about what each sendmail process is responsible
B.1.2.2 Listing processes with versions of Unix derived from BSD, including Linux
With Berkeley Unix and Linux, you can
use the command:
% ps auxww
to display detailed information about every process running on your
The options specified in this command are:
Lists all processes
Displays the information in a user-oriented style
Includes information on processes that do not have controlling
Includes the complete command lines, even if they run past 132 columns
% ps -auxww
USER PID %CPU %MEM SZ RSS TT STAT TIME COMMAND
simsong 1996 62.6 0.6 1136 1000 q8 R 0:02 ps auxww
root 111 0.0 0.0 32 16 ? I 1:10 /etc/biod 4
daemon 115 0.0 0.1 164 148 ? S 2:06 /etc/syslog
root 103 0.0 0.1 140 116 ? I 0:44 /etc/portmap
root 116 0.0 0.5 860 832 ? I 12:24 /etc/mountd -i -s
root 191 0.0 0.2 384 352 ? I 0:30 /usr/etc/bin/lpd
root 73 0.0 0.3 528 484 ? S < 7:31 /usr/etc/ntpd -n
root 4 0.0 0.0 0 0 ? I 0:00 tpathd
root 3 0.0 0.0 0 0 ? R 0:00 idleproc
root 2 0.0 0.0 4096 0 ? D 0:00 pagedaemon
root 239 0.0 0.1 180 156 co I 0:00 std.9600 console
root 0 0.0 0.0 0 0 ? D 0:08 swapper
root 178 0.0 0.3 700 616 ? I 6:31 /etc/snmpd
root 174 0.0 0.1 184 148 ? S 5:06 /etc/inetd
root 168 0.0 0.0 56 44 ? I 0:16 /etc/cron
root 132 0.0 0.2 452 352 co I 0:11 /usr/etc/lockd
jdavis 383 0.0 0.1 176 96 p0 I 0:03 rlogin hymie
ishii 1985 0.0 0.1 284 152 q1 S 0:00 /usr/ucb/mail bl
root 26795 0.0 0.1 128 92 ? S 0:00 timed
root 25728 0.0 0.0 136 56 t3 I 0:00 telnetd
jdavis 359 0.0 0.1 540 212 p0 I 0:00 -tcsh (tcsh)
root 205 0.0 0.1 216 168 ? I 0:04 /usr/local/cap/atis
kkarahal 16296 0.0 0.4 1144 640 ? I 0:00 emacs
root 358 0.0 0.0 120 44 p0 I 0:03 rlogind
root 26568 0.0 0.0 0 0 ? Z 0:00 <exiting>
root 10862 0.0 0.1 376 112 ? I 0:00 rshd
The fields in this output are summarized in Table B-2. Individual STAT characters are summarized in
Tables Table B-3, Table B-4,
and Table B-5.
Table B-2. Fields in ps output (Berkeley-derived)
Username of the process. If the process has a UID (described in the
next section) that does not appear in
/etc/passwd, the UID is printed
Process's identification number.
Percentage of the system's CPU and memory that the
process is using.
Amount of virtual memory that the process is using.
Resident set size of the process, i.e., the amount of physical memory
that the process is occupying.
Terminal that is controlling the process.
Field denoting the status of the process; up to three letters (four
under SunOS) are shown.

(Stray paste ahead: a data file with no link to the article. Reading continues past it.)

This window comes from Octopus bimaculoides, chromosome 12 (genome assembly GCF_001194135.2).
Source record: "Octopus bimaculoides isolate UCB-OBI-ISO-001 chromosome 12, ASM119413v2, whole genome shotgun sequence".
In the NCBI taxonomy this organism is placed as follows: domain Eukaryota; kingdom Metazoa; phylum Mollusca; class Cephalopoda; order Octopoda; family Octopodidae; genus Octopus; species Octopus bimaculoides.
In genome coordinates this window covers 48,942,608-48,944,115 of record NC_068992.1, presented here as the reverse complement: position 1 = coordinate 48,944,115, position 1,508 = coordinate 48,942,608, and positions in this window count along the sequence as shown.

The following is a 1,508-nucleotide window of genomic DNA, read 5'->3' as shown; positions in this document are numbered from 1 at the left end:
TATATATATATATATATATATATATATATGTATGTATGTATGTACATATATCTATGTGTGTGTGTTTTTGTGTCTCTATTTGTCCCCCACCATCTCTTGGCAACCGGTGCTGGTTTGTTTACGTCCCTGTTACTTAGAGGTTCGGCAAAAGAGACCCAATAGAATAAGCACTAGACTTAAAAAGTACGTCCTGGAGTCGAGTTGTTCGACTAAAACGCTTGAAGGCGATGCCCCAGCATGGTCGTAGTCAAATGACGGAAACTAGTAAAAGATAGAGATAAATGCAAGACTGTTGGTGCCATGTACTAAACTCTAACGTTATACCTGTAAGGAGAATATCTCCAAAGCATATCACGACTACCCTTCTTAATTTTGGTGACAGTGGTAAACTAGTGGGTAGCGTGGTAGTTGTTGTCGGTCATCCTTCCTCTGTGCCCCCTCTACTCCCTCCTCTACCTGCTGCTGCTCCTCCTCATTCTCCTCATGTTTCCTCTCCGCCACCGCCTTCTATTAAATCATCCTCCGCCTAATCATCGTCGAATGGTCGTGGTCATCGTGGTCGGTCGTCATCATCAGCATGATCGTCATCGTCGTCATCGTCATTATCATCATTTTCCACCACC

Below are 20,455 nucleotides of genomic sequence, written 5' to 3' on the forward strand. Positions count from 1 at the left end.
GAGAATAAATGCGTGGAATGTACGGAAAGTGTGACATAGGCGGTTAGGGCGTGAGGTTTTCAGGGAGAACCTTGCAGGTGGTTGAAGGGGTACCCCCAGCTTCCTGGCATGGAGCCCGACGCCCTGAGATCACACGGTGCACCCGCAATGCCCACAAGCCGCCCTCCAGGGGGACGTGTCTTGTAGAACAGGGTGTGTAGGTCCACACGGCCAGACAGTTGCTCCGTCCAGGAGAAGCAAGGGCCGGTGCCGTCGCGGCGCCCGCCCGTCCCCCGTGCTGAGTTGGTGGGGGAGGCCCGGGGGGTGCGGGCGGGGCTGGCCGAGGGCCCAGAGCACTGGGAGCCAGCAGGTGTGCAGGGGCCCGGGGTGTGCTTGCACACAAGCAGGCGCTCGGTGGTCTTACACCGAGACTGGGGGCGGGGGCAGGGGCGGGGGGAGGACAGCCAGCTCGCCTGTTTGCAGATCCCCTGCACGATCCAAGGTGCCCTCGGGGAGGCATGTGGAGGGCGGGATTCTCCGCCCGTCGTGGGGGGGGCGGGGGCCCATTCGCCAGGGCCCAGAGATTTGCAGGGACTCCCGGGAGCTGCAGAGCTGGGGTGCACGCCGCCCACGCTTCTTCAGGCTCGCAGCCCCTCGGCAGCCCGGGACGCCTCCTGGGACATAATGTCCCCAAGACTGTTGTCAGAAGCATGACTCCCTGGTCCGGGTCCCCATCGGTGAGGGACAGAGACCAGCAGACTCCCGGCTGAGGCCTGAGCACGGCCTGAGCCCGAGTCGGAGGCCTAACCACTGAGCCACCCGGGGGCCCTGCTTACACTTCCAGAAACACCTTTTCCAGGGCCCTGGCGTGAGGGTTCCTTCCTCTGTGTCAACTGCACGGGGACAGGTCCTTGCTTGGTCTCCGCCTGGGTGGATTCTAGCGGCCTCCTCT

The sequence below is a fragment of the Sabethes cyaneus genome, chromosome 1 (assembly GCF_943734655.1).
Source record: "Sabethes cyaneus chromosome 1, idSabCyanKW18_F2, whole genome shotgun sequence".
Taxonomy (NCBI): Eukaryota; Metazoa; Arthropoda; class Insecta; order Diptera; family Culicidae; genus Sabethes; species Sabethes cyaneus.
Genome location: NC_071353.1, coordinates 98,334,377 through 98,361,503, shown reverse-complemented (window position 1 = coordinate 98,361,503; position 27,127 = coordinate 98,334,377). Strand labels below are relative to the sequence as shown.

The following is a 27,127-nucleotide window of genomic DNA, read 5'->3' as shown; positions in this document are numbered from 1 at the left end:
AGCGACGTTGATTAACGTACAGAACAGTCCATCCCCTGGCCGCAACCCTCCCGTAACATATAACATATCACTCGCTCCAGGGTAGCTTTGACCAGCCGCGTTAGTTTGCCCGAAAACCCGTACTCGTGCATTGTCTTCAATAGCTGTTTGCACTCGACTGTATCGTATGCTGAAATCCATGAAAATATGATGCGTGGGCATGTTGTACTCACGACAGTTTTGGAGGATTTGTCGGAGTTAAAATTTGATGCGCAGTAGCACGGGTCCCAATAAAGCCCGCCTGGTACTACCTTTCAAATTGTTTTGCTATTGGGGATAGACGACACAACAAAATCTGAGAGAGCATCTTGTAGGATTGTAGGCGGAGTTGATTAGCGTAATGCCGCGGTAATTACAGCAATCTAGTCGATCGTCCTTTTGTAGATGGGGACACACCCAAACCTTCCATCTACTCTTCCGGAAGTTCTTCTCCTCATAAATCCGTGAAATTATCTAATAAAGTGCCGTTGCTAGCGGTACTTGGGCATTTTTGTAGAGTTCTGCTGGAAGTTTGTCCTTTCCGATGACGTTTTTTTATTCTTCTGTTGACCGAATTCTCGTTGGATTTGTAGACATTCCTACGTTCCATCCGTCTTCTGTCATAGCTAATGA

CPU time used by the process.
Name of the command (and arguments).
Table B-3. Runnability of process (first letter of STAT field)
Actually running or runnable.
Sleeping (sleeping > 20 seconds).
Idle (sleeping < 20 seconds).
In page wait.
In disk wait. Processes in this state are waiting for hardware to
become available and cannot be interrupted.
Zombie. A zombie is a defunct child process that has exited and
expects to report its status back to its parent, but whose parent has
not called wait( ) to collect the status and
"reap" the child process. When the
parent of a zombie exits, the init process reaps
any remaining zombies. Zombies take up an entry in the process table,
but no other resources.
Table B-4. Status of process swapping (second letter of STAT field)
In memory (often referred to as "in
Process that has exceeded a soft limit on memory requirements
Table B-5. Status of processes running with altered CPU schedules (third letter of STAT field)
Process is running at a low priority
nice (a number greater than 0)
Process is running at a high priority
B.1.3 Process Properties
The kernel maintains a set of properties
for every Unix process. Most of these properties are denoted by
numbers. Some of these numbers refer to processes, while others
determine what privileges the processes have.
B.1.3.1 Process identification numbers (PIDs)
Every process is assigned a unique number called the
process identifier, or PID. The first process
to run, called init, is given the number 1.
Process numbers can range from 1 to 65,535. When the kernel runs out of process
numbers, it recycles them. The kernel guarantees that no two
active processes will ever have the same number.
B.1.3.2 Process real and effective UIDs
Every Unix process has two user identifiers: a
real UID and an effective UID.
The real UID (RUID) is the actual user
identifier (UID) of the entity (usually a person, but possibly a
daemon service such as mail) that is running the
program. It is usually the same as the UID of the actual person who
is logged into the computer, sitting in front of the terminal (or
The effective UID (EUID) identifies the actual
privileges of the process that is running.
Normally, the real UID and the effective UID are the same. That is,
you have only the privileges associated with your own UID. Sometimes,